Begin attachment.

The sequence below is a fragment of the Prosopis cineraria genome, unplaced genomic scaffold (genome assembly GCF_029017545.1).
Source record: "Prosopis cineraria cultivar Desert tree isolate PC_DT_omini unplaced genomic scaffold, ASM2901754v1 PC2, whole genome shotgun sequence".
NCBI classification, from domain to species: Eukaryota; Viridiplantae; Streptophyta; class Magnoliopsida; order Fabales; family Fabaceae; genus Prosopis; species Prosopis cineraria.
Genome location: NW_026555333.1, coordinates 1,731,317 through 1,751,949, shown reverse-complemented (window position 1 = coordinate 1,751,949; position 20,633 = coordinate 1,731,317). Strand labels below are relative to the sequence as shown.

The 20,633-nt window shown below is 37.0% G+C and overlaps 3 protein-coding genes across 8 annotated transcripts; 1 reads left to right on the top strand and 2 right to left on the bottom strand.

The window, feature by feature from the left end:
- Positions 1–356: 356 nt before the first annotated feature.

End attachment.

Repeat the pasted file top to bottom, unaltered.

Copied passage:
The sequence below is a fragment of the Prosopis cineraria genome, unplaced genomic scaffold (genome assembly GCF_029017545.1).
Source record: "Prosopis cineraria cultivar Desert tree isolate PC_DT_omini unplaced genomic scaffold, ASM2901754v1 PC2, whole genome shotgun sequence".
NCBI classification, from domain to species: Eukaryota; Viridiplantae; Streptophyta; class Magnoliopsida; order Fabales; family Fabaceae; genus Prosopis; species Prosopis cineraria.
Genome location: NW_026555333.1, coordinates 1,731,317 through 1,751,949, shown reverse-complemented (window position 1 = coordinate 1,751,949; position 20,633 = coordinate 1,731,317). Strand labels below are relative to the sequence as shown.

The 20,633-nt window shown below is 37.0% G+C and overlaps 3 protein-coding genes across 8 annotated transcripts; 1 reads left to right on the top strand and 2 right to left on the bottom strand.

The window, feature by feature from the left end:
- Positions 1–356: 356 nt before the first annotated feature.